February 27, 2018

Some of Susquehanna’s political science students spent two weeks participating in a simulation that had them rebuilding the government of ancient Athens.

The exercise, Threshold of Democracy: Athens in 403 B.C., recreates one of the most important periods in the history of democracy. After decades of war, Athens is destroyed and occupied by a brutal regime. Civil war results and, as the simulation begins, democracy has been restored.

Led by Nick Clark, assistant professor of political science, students face serious questions, many of which resurface over subsequent crossroads in history:

  • How should members of the regime and its supporters be punished, if at all?
  • Will citizenship be broadened to include slaves who fought for the democracy and foreigners who paid taxes in its support?
  • Will Athens rebuild its border walls and warships?

Clark assigned each student a role and political faction—oligarch, Socratic, radical or moderate democrat, or indeterminate.

“I have a pretty good idea of where each student stands politically,” Clark said, “so I assign them to factions that differ from their own personal beliefs.”

Senior broadcasting major Kes Baker was cast as Gorgias the Younger, a fictional character based on Gorgias, a famous Athenian orator.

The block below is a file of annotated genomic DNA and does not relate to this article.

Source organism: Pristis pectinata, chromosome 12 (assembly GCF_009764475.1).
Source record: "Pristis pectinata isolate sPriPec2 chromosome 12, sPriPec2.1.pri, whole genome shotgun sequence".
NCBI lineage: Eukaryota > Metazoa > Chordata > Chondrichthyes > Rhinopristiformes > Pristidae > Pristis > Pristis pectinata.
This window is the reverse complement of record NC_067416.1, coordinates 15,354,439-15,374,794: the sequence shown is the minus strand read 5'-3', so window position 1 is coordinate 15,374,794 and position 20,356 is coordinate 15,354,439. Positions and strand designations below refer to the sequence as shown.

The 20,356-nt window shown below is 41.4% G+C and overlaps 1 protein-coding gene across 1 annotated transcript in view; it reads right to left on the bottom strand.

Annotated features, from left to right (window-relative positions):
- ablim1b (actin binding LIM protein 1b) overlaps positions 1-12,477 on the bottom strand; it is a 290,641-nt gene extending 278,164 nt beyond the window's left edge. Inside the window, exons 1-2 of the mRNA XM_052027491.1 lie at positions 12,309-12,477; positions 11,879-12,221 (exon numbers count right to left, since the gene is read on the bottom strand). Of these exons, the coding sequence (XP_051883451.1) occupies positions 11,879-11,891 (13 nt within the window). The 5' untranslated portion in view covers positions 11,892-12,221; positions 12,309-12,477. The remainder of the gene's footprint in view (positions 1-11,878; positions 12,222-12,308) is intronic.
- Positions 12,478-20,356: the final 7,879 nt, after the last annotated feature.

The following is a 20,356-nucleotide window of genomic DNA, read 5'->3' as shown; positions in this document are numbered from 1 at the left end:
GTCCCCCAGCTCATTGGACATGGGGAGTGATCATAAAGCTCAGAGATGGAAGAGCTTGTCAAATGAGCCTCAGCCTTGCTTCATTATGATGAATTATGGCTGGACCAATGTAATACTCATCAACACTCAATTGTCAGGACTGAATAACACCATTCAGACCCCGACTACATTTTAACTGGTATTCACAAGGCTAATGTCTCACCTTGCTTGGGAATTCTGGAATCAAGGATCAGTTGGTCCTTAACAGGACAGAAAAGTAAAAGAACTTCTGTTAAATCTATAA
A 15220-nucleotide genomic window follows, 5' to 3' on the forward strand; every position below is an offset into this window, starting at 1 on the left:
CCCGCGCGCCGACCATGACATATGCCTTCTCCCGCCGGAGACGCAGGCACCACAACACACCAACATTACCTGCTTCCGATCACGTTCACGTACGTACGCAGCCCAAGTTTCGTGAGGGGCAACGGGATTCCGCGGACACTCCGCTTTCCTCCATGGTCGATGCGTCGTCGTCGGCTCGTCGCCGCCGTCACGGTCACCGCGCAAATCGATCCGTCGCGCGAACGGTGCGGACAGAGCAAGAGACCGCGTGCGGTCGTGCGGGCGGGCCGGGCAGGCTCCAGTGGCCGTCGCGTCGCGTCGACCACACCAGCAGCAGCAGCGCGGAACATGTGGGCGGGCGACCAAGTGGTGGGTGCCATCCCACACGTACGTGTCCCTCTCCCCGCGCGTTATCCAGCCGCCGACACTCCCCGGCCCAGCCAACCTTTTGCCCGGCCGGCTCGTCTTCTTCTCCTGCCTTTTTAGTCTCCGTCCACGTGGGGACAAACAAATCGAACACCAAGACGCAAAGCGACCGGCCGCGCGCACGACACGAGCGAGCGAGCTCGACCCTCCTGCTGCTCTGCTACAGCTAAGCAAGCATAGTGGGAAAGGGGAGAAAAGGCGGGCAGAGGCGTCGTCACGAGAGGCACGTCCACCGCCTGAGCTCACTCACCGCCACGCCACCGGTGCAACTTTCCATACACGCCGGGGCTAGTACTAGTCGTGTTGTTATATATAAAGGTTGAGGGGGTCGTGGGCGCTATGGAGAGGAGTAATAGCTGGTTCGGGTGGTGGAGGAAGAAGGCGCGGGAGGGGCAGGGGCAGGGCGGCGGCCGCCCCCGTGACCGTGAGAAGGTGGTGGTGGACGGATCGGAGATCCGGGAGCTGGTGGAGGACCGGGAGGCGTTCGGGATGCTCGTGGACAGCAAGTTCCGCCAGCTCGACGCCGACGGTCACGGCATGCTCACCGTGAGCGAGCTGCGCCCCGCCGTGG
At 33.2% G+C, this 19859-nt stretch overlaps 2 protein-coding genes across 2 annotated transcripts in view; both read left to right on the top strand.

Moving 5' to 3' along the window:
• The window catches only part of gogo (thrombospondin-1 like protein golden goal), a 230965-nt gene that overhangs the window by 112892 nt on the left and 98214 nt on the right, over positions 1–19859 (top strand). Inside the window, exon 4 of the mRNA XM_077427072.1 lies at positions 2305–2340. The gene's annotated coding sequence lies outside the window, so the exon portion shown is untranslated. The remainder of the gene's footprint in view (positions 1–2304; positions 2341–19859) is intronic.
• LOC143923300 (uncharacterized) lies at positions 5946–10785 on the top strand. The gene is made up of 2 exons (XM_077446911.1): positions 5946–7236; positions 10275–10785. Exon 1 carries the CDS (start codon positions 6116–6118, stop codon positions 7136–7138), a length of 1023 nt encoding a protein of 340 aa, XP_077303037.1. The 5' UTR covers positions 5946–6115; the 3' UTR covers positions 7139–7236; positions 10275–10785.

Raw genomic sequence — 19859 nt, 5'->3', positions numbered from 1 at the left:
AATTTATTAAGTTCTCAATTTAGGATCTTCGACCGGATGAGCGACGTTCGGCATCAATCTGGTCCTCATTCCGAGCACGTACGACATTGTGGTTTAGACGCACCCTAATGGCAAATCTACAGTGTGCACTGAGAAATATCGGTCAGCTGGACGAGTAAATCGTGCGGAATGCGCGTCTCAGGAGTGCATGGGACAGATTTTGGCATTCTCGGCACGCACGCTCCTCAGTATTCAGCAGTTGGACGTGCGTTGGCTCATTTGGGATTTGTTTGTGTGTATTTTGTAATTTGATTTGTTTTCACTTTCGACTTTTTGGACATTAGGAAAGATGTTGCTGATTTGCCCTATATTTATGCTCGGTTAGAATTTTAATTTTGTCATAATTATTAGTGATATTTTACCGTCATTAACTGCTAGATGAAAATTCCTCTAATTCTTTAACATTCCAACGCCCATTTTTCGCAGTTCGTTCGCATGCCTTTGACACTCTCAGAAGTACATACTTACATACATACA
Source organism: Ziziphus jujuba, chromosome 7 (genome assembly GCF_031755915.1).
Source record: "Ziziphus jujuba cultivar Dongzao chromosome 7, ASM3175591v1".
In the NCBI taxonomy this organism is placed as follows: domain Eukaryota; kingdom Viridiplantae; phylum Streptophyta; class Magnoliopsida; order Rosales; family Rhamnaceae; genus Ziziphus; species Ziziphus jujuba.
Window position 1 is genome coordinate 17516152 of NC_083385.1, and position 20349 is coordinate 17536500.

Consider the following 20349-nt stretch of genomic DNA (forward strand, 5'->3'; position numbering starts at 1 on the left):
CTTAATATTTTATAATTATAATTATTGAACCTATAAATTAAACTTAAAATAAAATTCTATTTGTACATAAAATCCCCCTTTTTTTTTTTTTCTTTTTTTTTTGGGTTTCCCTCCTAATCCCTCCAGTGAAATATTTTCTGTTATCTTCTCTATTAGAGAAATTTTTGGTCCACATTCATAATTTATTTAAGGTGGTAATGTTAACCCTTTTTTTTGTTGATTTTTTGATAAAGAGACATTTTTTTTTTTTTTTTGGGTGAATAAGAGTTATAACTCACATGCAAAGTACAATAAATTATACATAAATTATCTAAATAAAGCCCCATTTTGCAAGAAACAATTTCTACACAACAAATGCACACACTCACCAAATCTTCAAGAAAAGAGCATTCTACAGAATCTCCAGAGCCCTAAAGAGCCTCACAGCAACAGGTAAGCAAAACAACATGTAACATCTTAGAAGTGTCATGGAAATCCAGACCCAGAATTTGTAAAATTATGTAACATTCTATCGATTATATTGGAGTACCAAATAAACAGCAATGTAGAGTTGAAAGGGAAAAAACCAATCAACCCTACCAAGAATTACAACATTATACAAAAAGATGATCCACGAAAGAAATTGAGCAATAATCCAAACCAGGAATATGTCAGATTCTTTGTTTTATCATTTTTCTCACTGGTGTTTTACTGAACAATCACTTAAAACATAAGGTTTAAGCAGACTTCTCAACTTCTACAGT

“This simulation helped me understand how complicated the democratic process is,” Baker said. “It’s not just sitting down and voting on a law; it’s taking into consideration the views of other factions, of specific members of the assembly and your own character’s views.”

It was Baker’s responsibility to award the best speaker with the Gorgias laurel wreath, a prize that went to Matthew Waldschmidt, a sophomore political science major.

“I was honored to get the laurel crown,” Waldschmidt said. “I am glad that my classmates thought that my speech was worthy of the prize. But this honor would not have been possible without all of the reading and mental prep I did before class.”

While students must adhere to the beliefs of their character, they devise their own means of expressing those ideas—speeches, plays, poetry. Students then propose their own laws. Arguments are made and a vote is taken.

“They do far more research for this than for a paper,” Clark said. “But they have more agency connected to it. They express much more interest in the subject matter when there is a simulation attached to it.”

“This exercise is more meaningful to me than the the typical lecture or paper because it is interactive, and thus you can change your tactics midstream and are not committed to one way of solving the problem,” Waldschmidt said.

Students will participate in a second simulation later in the semester, Rousseau, Burke, and Revolution in France, 1791, which plunges them into revolutionary Paris.

“A simulation is so meaningful because it allows us to immerse ourselves and learn about democracy from our own experience with it in class,” Baker said. “I have a growing appreciation for our democratic process and how hard it is to create and pass legislation.”